Wednesday, August 8, 2007

13 years and 1200 "branded" students at Ateneo de Manila University

Ateneo de Manila University, the country's leading Jesuit university, was where 1,200 students discovered and developed their personal brands (brands with their name on it) in a "required core curriculum" class called Marketing Management.

Ateneo was where I had the unique opportunity to leverage my full-time marketing profession during the day to enhance my teaching of marketing management at night for 3 years (1994 to 1997) at the Loyola Campus and at the Center for Continuing Education and for 10 years at the Graduate School of Business (1997 to 2007). I was offered this opportunity after successfully completing my own MBA degree at the Ateneo using the older, longer, thesis-based program from 1990 - 1994.

A key message of the marketing management course was that basic marketing principles can and must be applied to improve the brand positioning of the students- in their families, in their careers, now,and in the future. The students, regardless of their background or career plans, were really brand managers of their own personal brands. In order to be leading and profitable brands, they have to be able to position themselves to address the needs, wants and expectations of their primary target markets at home and at work better than competition.

Hopefully some of the students still remember some useful things from being part of the class: making an inspiring 20 year personal brand plan, 7 x 7 power points, personal brand launching and positioning, the i love marketing visual model, the case studies based on popular movies, and perhaps for many students- the many assignments and tests.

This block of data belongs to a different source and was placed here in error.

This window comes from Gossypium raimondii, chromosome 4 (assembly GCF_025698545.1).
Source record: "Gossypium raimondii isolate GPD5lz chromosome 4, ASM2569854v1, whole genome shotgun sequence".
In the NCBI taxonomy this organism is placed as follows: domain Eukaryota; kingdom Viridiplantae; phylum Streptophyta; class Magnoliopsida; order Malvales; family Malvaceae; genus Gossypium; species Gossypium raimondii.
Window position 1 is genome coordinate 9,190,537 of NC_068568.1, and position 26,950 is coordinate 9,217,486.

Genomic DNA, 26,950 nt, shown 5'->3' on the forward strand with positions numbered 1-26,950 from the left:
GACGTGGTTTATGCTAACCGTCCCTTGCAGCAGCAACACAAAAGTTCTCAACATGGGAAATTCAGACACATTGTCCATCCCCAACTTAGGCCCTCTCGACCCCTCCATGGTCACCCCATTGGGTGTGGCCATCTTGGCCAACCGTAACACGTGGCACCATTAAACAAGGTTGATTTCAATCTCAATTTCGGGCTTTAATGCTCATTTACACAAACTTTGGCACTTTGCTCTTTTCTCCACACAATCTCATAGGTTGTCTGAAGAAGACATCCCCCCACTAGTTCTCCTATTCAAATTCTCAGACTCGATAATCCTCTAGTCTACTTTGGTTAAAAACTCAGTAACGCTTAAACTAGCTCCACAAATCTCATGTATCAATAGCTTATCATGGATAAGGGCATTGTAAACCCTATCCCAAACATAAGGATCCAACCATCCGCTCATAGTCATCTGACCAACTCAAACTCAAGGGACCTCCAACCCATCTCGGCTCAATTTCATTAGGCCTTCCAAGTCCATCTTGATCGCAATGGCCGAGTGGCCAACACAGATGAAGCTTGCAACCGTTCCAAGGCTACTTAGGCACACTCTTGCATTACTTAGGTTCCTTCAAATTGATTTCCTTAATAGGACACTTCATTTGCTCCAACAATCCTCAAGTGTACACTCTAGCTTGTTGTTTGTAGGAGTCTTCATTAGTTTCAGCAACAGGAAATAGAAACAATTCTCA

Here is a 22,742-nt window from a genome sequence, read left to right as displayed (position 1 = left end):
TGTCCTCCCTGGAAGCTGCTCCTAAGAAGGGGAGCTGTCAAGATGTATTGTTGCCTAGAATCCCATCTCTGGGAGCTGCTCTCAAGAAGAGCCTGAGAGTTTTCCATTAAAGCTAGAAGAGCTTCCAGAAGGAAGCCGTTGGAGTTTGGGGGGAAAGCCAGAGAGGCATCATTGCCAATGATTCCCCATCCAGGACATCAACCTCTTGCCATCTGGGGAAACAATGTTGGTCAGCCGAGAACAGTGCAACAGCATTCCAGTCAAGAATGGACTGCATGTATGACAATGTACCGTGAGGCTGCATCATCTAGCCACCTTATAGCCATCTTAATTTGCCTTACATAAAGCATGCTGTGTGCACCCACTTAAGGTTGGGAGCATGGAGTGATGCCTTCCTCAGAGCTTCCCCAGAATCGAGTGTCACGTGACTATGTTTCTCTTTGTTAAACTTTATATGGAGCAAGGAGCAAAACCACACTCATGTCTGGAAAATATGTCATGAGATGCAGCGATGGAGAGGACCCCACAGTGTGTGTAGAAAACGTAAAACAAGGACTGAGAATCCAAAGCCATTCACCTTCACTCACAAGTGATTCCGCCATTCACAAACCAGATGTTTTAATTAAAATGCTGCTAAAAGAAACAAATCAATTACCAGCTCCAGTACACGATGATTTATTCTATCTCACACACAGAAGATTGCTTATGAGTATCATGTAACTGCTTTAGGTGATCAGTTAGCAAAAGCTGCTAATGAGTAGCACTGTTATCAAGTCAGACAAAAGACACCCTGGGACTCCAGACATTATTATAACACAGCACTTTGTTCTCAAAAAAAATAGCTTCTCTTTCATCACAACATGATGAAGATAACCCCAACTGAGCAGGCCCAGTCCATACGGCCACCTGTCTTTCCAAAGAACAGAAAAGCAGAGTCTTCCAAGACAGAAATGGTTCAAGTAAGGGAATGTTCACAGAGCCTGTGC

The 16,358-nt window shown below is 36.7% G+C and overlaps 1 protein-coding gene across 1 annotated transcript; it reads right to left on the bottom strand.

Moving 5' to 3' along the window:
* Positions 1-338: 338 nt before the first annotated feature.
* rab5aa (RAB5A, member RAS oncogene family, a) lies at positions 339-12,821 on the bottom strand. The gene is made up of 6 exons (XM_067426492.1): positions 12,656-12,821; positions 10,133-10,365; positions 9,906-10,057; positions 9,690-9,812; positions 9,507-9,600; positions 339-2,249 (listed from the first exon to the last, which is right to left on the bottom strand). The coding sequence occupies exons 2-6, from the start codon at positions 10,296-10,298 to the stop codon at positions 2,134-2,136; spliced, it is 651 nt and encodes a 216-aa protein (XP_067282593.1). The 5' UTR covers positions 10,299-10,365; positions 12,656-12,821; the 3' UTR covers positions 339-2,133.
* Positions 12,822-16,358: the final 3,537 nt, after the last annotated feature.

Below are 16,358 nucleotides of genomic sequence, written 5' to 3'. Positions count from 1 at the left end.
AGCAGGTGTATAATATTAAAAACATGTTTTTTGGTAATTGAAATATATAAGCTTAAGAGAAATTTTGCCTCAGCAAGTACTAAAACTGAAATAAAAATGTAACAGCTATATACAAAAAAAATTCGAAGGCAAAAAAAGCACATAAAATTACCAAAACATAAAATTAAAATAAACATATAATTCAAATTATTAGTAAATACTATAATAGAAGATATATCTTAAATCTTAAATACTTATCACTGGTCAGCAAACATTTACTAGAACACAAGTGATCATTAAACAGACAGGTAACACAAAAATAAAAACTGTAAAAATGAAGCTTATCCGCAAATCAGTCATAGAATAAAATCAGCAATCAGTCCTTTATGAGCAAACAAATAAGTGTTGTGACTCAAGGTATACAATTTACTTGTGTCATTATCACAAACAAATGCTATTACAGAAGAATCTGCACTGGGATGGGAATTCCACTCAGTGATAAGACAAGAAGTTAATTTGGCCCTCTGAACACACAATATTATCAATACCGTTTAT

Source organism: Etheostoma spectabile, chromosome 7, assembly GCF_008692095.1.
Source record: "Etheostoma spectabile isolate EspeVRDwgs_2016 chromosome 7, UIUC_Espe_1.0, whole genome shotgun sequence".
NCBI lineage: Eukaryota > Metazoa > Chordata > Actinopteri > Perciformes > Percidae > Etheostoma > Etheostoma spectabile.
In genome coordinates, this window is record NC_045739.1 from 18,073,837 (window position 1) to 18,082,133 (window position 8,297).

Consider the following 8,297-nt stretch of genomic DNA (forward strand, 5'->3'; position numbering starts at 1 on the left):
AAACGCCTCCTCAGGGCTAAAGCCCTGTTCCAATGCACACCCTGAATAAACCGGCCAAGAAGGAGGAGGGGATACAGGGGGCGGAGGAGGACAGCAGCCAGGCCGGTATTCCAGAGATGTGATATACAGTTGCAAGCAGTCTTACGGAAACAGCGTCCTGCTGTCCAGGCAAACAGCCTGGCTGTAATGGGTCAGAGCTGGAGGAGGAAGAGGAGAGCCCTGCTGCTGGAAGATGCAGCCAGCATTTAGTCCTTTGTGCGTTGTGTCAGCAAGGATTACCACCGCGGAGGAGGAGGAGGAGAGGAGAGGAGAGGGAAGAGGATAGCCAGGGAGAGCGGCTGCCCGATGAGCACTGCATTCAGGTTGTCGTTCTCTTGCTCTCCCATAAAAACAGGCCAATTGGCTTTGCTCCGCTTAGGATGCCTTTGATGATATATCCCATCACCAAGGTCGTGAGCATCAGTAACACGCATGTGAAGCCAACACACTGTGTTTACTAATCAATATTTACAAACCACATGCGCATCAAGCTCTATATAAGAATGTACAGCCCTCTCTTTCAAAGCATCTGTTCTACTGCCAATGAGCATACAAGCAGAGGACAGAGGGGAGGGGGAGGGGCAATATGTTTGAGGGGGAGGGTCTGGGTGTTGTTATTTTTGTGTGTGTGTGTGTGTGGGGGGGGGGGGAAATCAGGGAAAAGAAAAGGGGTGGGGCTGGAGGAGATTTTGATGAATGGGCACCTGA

I too had a 20 year personal brand marketing plan to implement. The tactical execution of the plan changed when a unique opportunity presented itself that brought me and my family 10,000 miles around the world to the United States in July 2007. One of the most noticeable changes was in the US brand name of  Joseph DeUngria (from the common Filipino name "Bong" which refers to something different in the US context. Also US database systems are unable to record my surname as "De Ungria", so DeUngria is normally how they reflected in  all my IDs and records.) But my over-all strategy and the guiding vision and mission remained,

After 13 years, 43 classes and 1,200 students- my Ateneo door temporarily closed but a new one has opened - (Bong De Ungria from the Philippines  became better known as R Joseph DeUngria or as Remigio J DeUngria in the United States,  August 2007)

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